Book Review: Something Like Beautiful: One Single Mother’s Story
Book Reviewed by Robert Fleming
In many ways, the award-winning poet and journalist asha
bandele's second memoir, Something Like Beautiful: One Single
Mother's Story, is a testament to one African American
woman's peerless courage. While her debut book, The
Prisoner's Wife, published in 1999, explored her pure,
restricted love and wedding to Rashid, a man serving a lengthy
prison sentence, this latest offering concentrates on her
all-enveloping mother love along with her valiant confrontations
with her confusing life choices.
From the beginning, asha had a sketchy start, not like the usual girl from a stable, secure family. Life can be unfair. The list of calamities in her life is significant: adopted at age three, sexually abused as a young girl, and emotional turbulence during her adolescence and early twenties. She suffered from an almost fatal lack of self-esteem, which fueled two matrimonial couplings that went awry. See, there was another previous marriage before her great love with Rashid and their whirlwind romance of prison visits, letters, and calls of whispered secrets.
Told in a lyrical, bold manner in this memoir, bandele's narrative style is to strip her essence bare, spinning center-stage for all to see with her emotional scars and bruises of the heart. Completely warts and all. Her suffering and candor becomes a poetry of a sort, a tear-stained praise song, with a blend of Audre Lorde’s valor, Robert Hayden's romantic majesty, Rumi's mystical hymns, Ai’s surrealistic art, and Sonia Sanchez’s warrior queen spirit. And yes, she can be vague, secretive when it counts, yet she thrusts her self straightaway into the dark nexus of the thing called intimacy . Another man, another love, another occasion for the abuse of the soul. With sterling accuracy, she writes so well of heartbreak, disappointment, and tormented feelings.
Putting the cherished memory of her grand love, Rashid, behind her, she embarks on a new set of adult feelings with Amir, a bitter-sweet union which will ultimately fail to satisfy her needs. She is a smart woman who clings to a thorny love that pricks and damages her mightily. A lot of women share her fate. She lays down the map of revelatory truths to get the female heart unattached and on the road to freedom. Next, another bedrock section of the book is the emerging portrait of Nisa, her masterpiece, her marvel of flesh-and-blood who asha knows she can't fail while she conducts her grown-up business out in the world. The reader falls in love with her daughter, this ball of wonder.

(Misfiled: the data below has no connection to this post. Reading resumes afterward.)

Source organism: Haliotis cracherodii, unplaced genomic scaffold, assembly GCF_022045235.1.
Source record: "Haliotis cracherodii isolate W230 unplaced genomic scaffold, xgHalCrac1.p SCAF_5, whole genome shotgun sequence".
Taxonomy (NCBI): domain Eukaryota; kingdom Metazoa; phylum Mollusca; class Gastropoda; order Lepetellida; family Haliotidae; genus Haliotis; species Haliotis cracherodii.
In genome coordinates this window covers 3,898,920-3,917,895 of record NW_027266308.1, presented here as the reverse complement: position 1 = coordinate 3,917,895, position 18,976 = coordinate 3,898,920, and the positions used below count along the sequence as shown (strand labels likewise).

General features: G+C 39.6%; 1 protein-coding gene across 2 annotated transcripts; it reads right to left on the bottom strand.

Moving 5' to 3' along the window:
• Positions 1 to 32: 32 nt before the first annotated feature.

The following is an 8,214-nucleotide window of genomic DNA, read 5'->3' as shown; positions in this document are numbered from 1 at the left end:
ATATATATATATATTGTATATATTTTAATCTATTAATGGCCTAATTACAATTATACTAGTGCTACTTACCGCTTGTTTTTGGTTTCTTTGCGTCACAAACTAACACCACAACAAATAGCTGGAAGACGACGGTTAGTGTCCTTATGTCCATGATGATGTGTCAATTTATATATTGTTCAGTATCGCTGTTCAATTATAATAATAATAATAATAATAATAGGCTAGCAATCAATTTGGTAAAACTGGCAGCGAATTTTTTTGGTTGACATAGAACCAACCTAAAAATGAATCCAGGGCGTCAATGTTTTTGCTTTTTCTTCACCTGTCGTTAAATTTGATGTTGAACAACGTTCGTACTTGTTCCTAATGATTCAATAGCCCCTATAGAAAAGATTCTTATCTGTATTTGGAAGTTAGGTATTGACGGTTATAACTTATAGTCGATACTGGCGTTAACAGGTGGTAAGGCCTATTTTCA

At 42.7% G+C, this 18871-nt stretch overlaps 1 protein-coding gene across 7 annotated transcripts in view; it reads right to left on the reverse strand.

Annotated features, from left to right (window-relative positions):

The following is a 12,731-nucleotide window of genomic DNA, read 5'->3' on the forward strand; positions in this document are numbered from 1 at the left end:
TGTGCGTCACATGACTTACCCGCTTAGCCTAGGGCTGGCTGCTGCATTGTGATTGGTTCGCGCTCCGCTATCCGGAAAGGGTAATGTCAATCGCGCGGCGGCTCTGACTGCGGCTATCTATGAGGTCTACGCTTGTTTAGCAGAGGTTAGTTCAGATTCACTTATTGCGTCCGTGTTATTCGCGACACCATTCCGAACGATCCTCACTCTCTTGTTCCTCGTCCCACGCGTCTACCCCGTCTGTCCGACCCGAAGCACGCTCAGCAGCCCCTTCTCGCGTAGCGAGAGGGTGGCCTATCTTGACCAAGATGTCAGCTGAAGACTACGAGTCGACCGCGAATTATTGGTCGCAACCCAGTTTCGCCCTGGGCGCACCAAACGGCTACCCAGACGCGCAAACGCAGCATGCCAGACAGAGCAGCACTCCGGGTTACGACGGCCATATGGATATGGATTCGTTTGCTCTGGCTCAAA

Sure, some of the book seems out of focus, as if seen through a colored prism. However, it is only momentary and serves as a point of departure for the more permanent flashes of clarity and wisdom which come after the initial confusion. She suffers from depression, the clinical kind, which she could have sidestepped mentioning. But she doesn't. She speaks openly about the mood swings, the bad choices, the shrink and the therapy to lessen its effects. Some critics have said the book is a downer; some have also said she is too self-absorbed and easily distracted to be a devoted, responsible mother. Others just can't identify with the plight of a struggling single mother. For all of these people, put yourself into her shoes and try to feel what it must be like to be totally responsible for another little soul without support.
Furthermore, the overall majority of the text is right on target. She spells out that love and romance can be as deceptive and addictive as a hit of crack or meth. She does not preach on the large, significant themes of love, family, race, victimization, male integrity or the lack of it, or even the Black community in total. When she approaches these themes, she focuses on them with a noble sense of balance and commitment. She is unafraid. She has taken her licks and come out on the other side: redeemed, recovered, and rejuvenated. No whimpering. No shifting of blame.
This book, Something Like Beautiful, is about healing and returning one's life to a sense of order. Healing requires no pity or remorse. Healing requires character and courage. Pick this memoir up and you will see plenty of those qualities.
asha bandele Interview with Robert Fleming
asha bandele Author Profile on AALBC.com